Berning added, “We have more technical abilities with our software, as in computational fluid dynamic modeling to precisely pinpoint energy or fire suppression, water and air flow, or any other calculation that needs to be done. We use complex software that gives our clients better results.”
Sciarretti further added, “This software has such a wide range. It can work with anything from the thermal conditions in a large room to temperature stratification in a water heater tank.”
Heapy has been noticing a lot of the same recent low-flow trends engineers across the plumbing industry have observed and designed around as well.
“In terms of plumbing systems, we’ve seen trending certainly in lesser flow fixtures that reduce water consumption. For example, we have been seeing a lot of waterless technology. When I first started in 2005, waterless urinals were pretty new and generally weren’t well-received. This is when the energy policy was still improving,” Hoffman said. “But now across the industry we’ve adopted the pint flush urinals, which aren’t waterless, but seem to work well from a maintenance point of view. We’ve seen these low-flow trends across fixtures — lavatory sinks, showerheads, etc. All the manufacturers have jumped on board with that.”
They also cite condensing water heaters, tankless water heaters and storm water reclaim systems as trends.
Recent projects Heapy Engineering has undertaken have included ones like the Franklin County Courthouse in Columbus, Ohio — a 220,000 square-foot, LEED Gold certified building that houses 32 courtrooms. This building saves over half a million gallons of potable water a year with the use of low-flow fixtures and water-saving strategies that Heapy employed at the time of the building design.
Another notable plumbing project to highlight is a 300,000-square foot K-12 facility, for which Heapy Engineering designed a non-potable water system for flushing water closets and urinals, supplied from a 75,000-gallon rain water catchment system.
“We used low-flow, water-saving strategies for all the fixtures in the building. We cut a million and a half gallons by doing this. Then we cut another million and a half by using a rain catchment system. So, this school building is using 85 percent less potable water than a standard K-12 design would use,” Berning said.
Sticking to high standards
Heapy is committed to ongoing education that comes with maintaining high standards for itself, in that they are active in the plumbing community from an industry-standpoint. The company has three associates who are involved in the local chapter of ASPE. They are active participants in events, and they have helped contribute to ASPE standards development and publications, including its Fire Protection Handbook. Heapy is also heavily involved with ASHRAE, NFPA and other leading industry organizations. Finally, they coordinate their own small seminars and summits locally.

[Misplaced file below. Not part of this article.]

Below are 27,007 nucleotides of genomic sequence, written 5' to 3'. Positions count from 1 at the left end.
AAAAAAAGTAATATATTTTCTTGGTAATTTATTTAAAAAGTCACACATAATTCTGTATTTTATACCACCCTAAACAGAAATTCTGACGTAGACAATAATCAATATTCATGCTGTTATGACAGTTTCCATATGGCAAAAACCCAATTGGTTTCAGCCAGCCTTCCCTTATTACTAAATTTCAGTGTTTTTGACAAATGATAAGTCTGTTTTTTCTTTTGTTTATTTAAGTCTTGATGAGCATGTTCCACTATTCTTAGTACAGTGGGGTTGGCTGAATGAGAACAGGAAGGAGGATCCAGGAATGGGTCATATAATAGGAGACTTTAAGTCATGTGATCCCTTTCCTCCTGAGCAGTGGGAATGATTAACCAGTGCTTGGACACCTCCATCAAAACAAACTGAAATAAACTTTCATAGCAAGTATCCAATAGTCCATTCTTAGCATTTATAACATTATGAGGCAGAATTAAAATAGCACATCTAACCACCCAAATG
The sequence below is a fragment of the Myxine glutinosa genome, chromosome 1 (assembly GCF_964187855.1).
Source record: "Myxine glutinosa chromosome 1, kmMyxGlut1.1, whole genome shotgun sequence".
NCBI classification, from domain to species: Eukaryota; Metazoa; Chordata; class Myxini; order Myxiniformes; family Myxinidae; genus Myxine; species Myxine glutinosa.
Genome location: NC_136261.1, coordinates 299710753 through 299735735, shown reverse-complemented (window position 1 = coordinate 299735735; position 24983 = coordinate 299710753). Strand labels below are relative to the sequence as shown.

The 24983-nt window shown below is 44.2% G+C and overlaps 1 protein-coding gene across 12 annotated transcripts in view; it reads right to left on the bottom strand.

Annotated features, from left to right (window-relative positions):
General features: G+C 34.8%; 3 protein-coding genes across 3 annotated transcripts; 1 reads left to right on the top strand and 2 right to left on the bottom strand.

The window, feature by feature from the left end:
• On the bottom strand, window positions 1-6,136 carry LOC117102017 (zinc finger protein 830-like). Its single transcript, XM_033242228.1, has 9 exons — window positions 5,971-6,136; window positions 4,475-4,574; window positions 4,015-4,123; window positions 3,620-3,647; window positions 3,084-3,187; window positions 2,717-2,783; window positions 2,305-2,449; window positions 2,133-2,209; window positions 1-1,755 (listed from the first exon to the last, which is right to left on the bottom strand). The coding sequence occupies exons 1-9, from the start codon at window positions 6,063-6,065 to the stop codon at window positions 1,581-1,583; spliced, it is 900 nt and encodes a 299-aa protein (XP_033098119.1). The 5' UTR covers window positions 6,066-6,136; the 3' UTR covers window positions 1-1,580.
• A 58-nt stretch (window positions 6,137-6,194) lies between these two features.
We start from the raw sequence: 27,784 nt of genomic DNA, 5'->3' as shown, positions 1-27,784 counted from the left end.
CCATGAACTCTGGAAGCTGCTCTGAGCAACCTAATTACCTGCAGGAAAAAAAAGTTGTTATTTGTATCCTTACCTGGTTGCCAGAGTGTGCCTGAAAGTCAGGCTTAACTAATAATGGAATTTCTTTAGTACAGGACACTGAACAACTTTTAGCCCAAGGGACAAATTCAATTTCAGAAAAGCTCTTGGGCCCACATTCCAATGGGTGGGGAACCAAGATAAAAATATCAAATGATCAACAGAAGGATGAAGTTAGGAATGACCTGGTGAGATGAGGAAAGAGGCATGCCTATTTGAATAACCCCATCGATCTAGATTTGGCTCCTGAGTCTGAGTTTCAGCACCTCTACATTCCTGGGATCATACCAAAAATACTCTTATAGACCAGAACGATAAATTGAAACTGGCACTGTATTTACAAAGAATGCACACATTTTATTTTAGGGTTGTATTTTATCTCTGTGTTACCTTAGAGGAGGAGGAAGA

Given recent water treatment discussions across the entire plumbing design industry in recent years, Heapy remains dedicated to its alignment of design and safety. Recently, they started a water discussion group within their Health Care Group.
“Right now, we’re going through the various health care standards as far as system design goes, so that we remain in compliance with standards such as ASHRAE 188, as well as government standards,” Sciarretti said. “Model codes are based on human health and safety first.”
Sciarretti points out that, as many in plumbing engineering know all too well, codes and standards often clash when it comes to efficiency versus human health and safety.
“Some standards, like ASHRAE 188 want you to increase your water temperature, whereas many building codes are dealing with occupant safety so they want you to reduce your temperatures. It’s our goal to understand all of the codes and standards, and also where they overlap and conflict, and how to find common ground as much as possible. We balance all of this along with the client’s goals when we come up with a creative design that meets all of the best standards out there,” Sciarretti said.
In the woodwork for 2016
The folks at Heapy Engineering look forward to a year filled with various events and projects. In July they will host a health care innovation workshop in Indianapolis. Then in August they will Co-Host the Dayton Green Expo with the University of Dayton and the Dayton Regional Green Initiative. They will narrow in on seminars that focus on LEED and beyond. Heapy is also involved with a number of Living Building Challenge proejcts. During such projects they must generate water onsite, and this process ultimately needs to be Net Positive Water and Energy.
When it comes to Plumbing (Water) and Mechanical-Electrical Systems (Energy) Design, the Engineers at Heapy Engineering have contributed to informing the Codes and Standards in the A/E/C industry. Further, Heapy has a cross-discipline in-house training and implementation strategy for achieving water and energy efficiency, sustainability or good old cost savings for their clients.